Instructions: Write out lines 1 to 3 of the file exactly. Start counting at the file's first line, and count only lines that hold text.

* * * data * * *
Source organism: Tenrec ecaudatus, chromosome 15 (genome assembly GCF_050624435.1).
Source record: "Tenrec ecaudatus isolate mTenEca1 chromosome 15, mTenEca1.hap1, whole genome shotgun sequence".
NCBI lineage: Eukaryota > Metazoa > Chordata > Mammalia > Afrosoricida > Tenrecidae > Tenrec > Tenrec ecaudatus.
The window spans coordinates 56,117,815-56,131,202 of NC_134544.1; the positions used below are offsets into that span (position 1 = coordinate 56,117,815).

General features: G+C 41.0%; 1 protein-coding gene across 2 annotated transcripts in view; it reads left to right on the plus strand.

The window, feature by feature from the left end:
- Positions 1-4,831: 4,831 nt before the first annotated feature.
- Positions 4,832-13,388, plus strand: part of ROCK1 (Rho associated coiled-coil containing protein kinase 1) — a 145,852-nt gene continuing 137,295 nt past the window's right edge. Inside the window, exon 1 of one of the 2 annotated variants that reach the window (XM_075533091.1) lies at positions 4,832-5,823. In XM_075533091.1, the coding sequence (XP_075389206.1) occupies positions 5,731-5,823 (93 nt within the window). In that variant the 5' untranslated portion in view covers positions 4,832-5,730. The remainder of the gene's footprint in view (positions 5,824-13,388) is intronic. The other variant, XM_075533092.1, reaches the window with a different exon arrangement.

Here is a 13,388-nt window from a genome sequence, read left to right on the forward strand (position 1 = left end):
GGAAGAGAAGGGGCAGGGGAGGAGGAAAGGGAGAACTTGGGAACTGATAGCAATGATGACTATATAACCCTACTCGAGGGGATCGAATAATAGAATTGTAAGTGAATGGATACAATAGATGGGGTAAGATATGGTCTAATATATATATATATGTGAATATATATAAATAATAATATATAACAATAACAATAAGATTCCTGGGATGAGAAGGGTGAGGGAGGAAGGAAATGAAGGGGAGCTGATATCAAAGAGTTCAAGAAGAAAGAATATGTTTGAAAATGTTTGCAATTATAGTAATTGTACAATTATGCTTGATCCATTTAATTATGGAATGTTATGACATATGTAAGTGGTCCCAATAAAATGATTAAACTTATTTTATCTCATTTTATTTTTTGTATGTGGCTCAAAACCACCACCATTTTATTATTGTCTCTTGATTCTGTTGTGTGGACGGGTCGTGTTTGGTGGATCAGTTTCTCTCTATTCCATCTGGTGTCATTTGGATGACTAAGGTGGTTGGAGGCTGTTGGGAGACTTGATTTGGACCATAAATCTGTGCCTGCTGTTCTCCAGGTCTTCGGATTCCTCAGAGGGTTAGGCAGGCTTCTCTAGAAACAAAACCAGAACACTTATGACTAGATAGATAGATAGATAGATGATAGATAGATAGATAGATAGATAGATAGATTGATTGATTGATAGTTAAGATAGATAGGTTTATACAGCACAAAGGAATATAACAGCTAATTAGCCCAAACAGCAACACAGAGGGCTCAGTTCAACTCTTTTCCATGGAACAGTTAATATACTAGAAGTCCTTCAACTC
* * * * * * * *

Source organism: Tenrec ecaudatus, chromosome 15 (genome assembly GCF_050624435.1).
Source record: "Tenrec ecaudatus isolate mTenEca1 chromosome 15, mTenEca1.hap1, whole genome shotgun sequence".
NCBI lineage: Eukaryota > Metazoa > Chordata > Mammalia > Afrosoricida > Tenrecidae > Tenrec > Tenrec ecaudatus.